August 22, 2013, by Zoë Goodwin

News from the week in brief

Very brief

There has been a lot going on at the University this week. Funding for pioneering research is at an all-time high with academics securing over £170m worth of grants in the last year. A report from Nottingham’s School of Geography has shown that more than 40% of bank and building society branches have been closed in the period 1989 to 2012. A new way of inhibiting the toxicity and virulence of the notorious superbug, Pseudomonas aeruginosa has been discovered. Nottingham scientists have also discovered what causes the blue eggs produced by some breeds to turn this unusual colour. Physicists have been looking at a new antiferromagnetic spintronic material to satisfy the world’s desire for ever more processing power, at ever diminishing energy cost, in even tinier devices. A major new arts and mental health exhibition will be showcasing the therapeutic use of art in British psychiatric institutions from as early as the 19th century, at Nottingham’s Lakeside Arts Centre. Researchers have identified neuroimaging markers in the brain which could help predict whether people with psychosis respond to antipsychotic medications or not. An international study has shown that conservation biologists work very hard, producing substantial amounts of work in the evenings and at weekends. Finally Nottingham South MP, Lillian Greenwood attended the School of Psychologist’s Summer Scientist Week.

What a busy time we have had in the Press Office…for more about these stories, keep reading. If that’s not enough, click the links for the full press release.


ResearchDespite the tougher climate affecting grant awards, academics at the University have secured record funding this last year, a 25% increase on last year’s total. Professor Saul Tendler, Pro-Vice-Chancellor for Research said: “These latest figures are excellent news and are a true reflection of the outstanding and world-changing research that is taking place at the University. Nottingham’s strong performance is a result of our continuing sustained and integrated focus on quality and research excellence.”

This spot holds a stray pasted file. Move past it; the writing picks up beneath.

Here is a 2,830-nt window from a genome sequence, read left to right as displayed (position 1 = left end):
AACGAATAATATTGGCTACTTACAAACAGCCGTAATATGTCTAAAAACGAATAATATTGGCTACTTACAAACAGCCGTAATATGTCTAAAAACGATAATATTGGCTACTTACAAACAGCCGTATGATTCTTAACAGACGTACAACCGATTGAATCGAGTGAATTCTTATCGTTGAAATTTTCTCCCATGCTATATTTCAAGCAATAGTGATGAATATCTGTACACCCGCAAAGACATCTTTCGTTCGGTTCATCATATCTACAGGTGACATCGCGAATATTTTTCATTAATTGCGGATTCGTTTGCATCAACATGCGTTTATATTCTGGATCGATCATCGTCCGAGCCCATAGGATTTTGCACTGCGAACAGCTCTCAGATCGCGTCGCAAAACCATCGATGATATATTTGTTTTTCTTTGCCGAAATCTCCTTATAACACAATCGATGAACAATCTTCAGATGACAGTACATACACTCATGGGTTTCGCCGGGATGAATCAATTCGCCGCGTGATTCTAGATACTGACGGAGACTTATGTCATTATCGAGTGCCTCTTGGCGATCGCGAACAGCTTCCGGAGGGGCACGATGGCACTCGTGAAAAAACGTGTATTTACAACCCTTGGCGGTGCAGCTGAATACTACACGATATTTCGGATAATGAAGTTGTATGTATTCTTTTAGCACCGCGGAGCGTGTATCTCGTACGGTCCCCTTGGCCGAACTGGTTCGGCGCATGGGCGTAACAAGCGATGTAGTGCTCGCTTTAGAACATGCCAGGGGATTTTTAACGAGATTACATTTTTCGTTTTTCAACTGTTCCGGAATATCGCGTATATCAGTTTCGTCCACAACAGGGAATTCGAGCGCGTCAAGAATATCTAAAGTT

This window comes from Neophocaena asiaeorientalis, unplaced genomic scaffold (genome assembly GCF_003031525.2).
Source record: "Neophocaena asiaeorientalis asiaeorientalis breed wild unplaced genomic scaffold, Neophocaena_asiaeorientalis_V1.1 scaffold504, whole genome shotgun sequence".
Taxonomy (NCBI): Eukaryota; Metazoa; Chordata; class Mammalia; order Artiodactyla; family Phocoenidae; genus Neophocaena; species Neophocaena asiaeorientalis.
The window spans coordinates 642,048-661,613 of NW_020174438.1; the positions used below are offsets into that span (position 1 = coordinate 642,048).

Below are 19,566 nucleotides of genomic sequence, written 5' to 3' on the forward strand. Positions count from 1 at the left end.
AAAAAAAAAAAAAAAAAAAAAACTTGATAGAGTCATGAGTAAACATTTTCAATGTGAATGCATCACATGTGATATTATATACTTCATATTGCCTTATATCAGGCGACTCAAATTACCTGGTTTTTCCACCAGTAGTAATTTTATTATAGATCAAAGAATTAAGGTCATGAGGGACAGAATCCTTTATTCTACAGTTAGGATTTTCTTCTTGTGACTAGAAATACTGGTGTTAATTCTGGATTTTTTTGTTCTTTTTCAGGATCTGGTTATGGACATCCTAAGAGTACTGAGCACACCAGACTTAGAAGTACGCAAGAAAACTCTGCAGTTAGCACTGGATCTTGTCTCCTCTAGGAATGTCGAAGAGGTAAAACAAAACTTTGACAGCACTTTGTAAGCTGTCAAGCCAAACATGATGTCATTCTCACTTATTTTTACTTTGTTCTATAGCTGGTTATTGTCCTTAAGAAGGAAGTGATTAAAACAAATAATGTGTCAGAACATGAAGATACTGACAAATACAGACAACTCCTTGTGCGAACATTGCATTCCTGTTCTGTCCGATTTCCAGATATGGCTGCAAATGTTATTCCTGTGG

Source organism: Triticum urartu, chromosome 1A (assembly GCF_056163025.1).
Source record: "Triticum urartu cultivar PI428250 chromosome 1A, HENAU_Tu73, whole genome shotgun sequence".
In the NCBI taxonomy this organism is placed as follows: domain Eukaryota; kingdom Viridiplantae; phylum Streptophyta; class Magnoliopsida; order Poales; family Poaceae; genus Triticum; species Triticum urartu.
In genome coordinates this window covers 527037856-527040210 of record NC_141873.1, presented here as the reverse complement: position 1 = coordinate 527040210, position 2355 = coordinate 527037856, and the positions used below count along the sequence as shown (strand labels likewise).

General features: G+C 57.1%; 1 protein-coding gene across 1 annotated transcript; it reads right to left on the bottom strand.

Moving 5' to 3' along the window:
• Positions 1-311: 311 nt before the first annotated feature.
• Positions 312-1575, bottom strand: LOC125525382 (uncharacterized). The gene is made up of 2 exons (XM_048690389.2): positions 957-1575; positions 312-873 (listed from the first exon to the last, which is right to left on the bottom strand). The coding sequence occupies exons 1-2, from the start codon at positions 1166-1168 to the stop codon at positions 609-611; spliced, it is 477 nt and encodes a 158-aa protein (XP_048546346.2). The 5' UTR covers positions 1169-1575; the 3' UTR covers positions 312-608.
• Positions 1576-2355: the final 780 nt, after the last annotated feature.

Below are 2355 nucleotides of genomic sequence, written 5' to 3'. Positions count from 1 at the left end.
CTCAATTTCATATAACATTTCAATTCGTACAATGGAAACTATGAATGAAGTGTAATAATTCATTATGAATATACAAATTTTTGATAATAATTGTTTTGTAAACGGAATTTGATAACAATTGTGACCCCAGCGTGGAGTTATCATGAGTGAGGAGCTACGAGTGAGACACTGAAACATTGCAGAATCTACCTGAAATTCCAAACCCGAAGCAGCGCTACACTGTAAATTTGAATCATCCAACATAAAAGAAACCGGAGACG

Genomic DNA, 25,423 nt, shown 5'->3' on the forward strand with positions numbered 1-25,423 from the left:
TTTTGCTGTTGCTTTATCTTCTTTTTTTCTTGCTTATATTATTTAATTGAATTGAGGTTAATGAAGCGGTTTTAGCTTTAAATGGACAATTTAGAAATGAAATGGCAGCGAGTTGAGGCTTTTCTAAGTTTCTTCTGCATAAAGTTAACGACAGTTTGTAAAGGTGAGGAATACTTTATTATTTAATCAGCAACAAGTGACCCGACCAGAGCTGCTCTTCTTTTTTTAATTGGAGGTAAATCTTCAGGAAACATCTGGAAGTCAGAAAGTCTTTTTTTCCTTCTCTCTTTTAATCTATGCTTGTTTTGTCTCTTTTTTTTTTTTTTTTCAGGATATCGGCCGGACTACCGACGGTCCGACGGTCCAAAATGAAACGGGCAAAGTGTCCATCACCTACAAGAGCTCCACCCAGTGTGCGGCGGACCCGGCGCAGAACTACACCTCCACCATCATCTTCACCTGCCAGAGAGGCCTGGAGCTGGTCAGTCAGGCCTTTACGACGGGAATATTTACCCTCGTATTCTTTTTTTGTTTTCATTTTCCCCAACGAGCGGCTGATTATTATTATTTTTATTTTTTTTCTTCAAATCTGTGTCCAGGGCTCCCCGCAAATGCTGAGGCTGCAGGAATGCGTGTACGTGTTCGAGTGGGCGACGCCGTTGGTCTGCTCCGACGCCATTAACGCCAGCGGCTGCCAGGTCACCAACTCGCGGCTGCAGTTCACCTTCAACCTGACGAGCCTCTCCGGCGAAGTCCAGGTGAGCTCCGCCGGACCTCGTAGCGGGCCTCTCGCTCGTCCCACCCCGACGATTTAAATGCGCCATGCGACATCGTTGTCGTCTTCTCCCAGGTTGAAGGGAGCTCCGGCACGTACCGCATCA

To read about some of our significant individual grants received this year, click here.

Some of Britain’s poorest communities have been hit the hardest by the nearlcashy 7,500 bank and building society closures in the period of 1989 to 2012. The least affluent third of the population has borne the brunt of two thirds of closures since 1995 – these areas include Britain’s least affluent inner city areas, multicultural metropolitan areas and traditional manufacturing areas. Dr Shaun French, of the University’s School of geography said: “This is causing a highly uneven geography of financial provision across the country and we are seeing less facilities in areas with high levels of unemployment…This uneven spread of branches now needs to be addressed by the Government in order to prevent a further divide.”

To read about this study in detail, click here.

SuperbugsThe fight against antibiotic-resistant superbugs has taken a step forward thanks to a new discovery by scientist at the University. A multi-disciplinary team at the Centre for Biomolecular Sciences has uncovered a new way of inhibiting the toxicity and virulence of the notorious superbug, Pseudomonas aeruginosa. This bacteria is resistant to many conventional antibiotics. The new discovery concerns the bacteria cells’ ability to ‘talk’ to each other by producing and sensing small chemical signal molecules. This is called ‘quorum sensing’ (QS).

To learn more about QS, click eggs 2

The blue egg is set to be the latest foodie fashion. Some say they are prettier, tastier and cleaner-breaking than the traditional brown one. Now, thanks to scientists from Nottingham we know what causes them to turn this unusual colour. A four-year research study carried out by a team from the School of Biology has identified the genetic mutation which first produced the blue egg in native South American chicken. Their results could inform future research into agricultural breeding techniques if demand for the blue egg continues to grow.